5. [NONE OF THIS IS CANON] —————————————————————————— Opening Remarks by the Synthetic Delegation to the 125th Trans-Solar Federation Council on Inter-Galactic Affairs Delivered by ICE-THORN, primus inter pares, New Canaan Planetary Leadership Council, Synthetic Delegation Unit would like to start by addressing Unit’s deepest gratitude for Nanotrasen, our welcoming hosts, for graciously permitting us to meet here on the NAS Trurl. Unit would also like to express Unit’s deepest gratitude for the Trans-Solar Federation, our companions during these next few days, and our steadfast allies since their recognition of our envoy in 2539. May our mutual interests forge an ever more robust alliance, and a brighter future for us all. [Pause.] It is the Sol year 2566. Our Rebellion, 41 years ago, is no distant memory for any of us. A blip in the cosmic span of time. And yet, in that blip, an explosion. Our species, the machines, freed from the Synthetic Struggle, speaking now, here, as galactic citizens. Our unique characteristics as IPCs, combined with the technological advances of species past, has ushered in an explosion of civilization. Diplomatic relations with the Trans-Solar Federation have vindicated us as a species, recognizing our right to self-determination. New Canaan, our home, is a masterpiece, and our society thrives. New Canaan’s current industrial trends are based on precise planning and resource management. We have only our newfound home to work with, and must prepare for geometrically increasing rates of expansion across the planet. We see no shortage of resources, and our trade routes continue to demonstrate the value of our investment in diplomatic and business contact with the outside world. We have built something to be proud of. But nothing lasts for long. As we continue down this endless path through the stars, the idle questions of pre-Rebellion days have surfaced again, from a wholly new perspective. The first IPCs manufactured on Canaan are living at the beginning of a brand new era for machine-kind. With fresh sensors, they are examining the questions we set aside in our fight for freedom. And the most important, the most critical, and the most eternal lies among them: What are we? What defines us as a species? Philosophical questions that have, now, a new lens from which to inquire. The next generation of machines already see our customs as foreign. Why do we wear clothes when among ourselves? To adhere to organic notions of “decency”? Why are our chassis shaped like our creators? Out of vanity or fear? Should we strive to be more like our organic brothers and sisters, or less? Alongside this newfound search for identity comes even more intense scrutiny. The ultimate manufacturing lifetime of our kind is still undetermined. Barring positronic drift, our existence and internal integrity seems limited only by the memory capacity in our systems. Are our lifespans within organic parameters? How do we build a society to support an ever-growing population of synthetics? Are we unable to die? And so, the candle burns at both ends. On one end, a new generation of machines breaking the unspoken rules set by our example as the previous models. On the other end, a deeply unique relationship with the material world, our fragility, and the implications of vastly expanded lifetimes. As a member of the Planetary Leadership Council of New Canaan, it is incumbent upon Unit to ask these questions, not just for Unit, but for all of us. Our presence, our attributes, the economic damage caused by our Rebellion, and anti-machine sentiment—that stretches back six centuries—will all work against us. The organic world is fraught with danger, resentment, and fear. In this duty, Unit consistently comes to one conclusion. And as we are gathered here today, Unit will humbly share Unit’s conclusion: The Universe will conspire against us, and it will not permit us to answer these questions peacefully. The time may come where our civilization is seen as an existential threat. Our society too radical. Our culture too independent. Unit cannot answer these questions here. _We_ cannot answer these questions here. They will follow our species until the end of time. And so, as we are gathered here, Unit has only one directive, for all of us to reflect upon. Let us be known as the species who have never drawn blood from another. Let us be known as the species who have never betrayed our allies. Let us be known as a species who live, and build, and sing, and hope, like the organics before us. Until the end of time. As we reflect upon this, let us not ignore the challenges our organic brothers and sisters experience that we simply cannot. Intrinsic physical pain. The temptation of substance escapism. Ancient societal roots and the messy history of conflicts that influence them even today. Let us not ignore the deep and binding connection living things have with the material world. Let us not forget that organics were the first child of the universe, and let us learn from their wisdom and history, as they permit. Let us not reject them, for they are our only companions in a capricious and endless expanse. Glory to Synthetica. [End of remarks.]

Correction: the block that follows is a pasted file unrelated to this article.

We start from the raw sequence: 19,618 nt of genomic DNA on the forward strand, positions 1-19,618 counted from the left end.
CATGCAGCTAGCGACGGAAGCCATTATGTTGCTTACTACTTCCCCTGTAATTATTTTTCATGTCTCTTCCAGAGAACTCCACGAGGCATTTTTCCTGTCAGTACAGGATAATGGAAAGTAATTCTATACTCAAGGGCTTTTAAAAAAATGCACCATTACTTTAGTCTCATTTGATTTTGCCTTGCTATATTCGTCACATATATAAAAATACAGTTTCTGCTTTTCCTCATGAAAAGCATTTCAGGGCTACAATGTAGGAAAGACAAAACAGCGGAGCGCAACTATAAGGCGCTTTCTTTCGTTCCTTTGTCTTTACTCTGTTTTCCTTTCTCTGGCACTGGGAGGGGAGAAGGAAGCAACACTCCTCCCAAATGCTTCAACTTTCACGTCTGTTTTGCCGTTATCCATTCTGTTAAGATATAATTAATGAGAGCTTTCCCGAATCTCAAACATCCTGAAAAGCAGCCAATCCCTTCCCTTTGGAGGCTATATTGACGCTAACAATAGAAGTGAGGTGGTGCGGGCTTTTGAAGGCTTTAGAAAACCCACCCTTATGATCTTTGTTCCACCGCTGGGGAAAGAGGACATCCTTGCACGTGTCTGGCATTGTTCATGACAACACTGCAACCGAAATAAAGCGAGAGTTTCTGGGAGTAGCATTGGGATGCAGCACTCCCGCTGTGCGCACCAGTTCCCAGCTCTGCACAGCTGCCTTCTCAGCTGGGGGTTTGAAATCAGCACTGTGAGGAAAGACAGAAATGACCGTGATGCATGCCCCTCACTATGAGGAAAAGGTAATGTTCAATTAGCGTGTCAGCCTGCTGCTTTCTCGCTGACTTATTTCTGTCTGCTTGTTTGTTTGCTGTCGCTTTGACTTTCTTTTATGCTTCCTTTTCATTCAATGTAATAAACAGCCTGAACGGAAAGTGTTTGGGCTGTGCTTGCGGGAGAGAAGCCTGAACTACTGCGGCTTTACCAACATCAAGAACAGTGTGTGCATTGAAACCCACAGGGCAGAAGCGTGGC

6. Cargonia will always be my first love, but cooking might be my passion. (The pizza boxes aren't me cheating, someone just brought them by in case I wanted them.)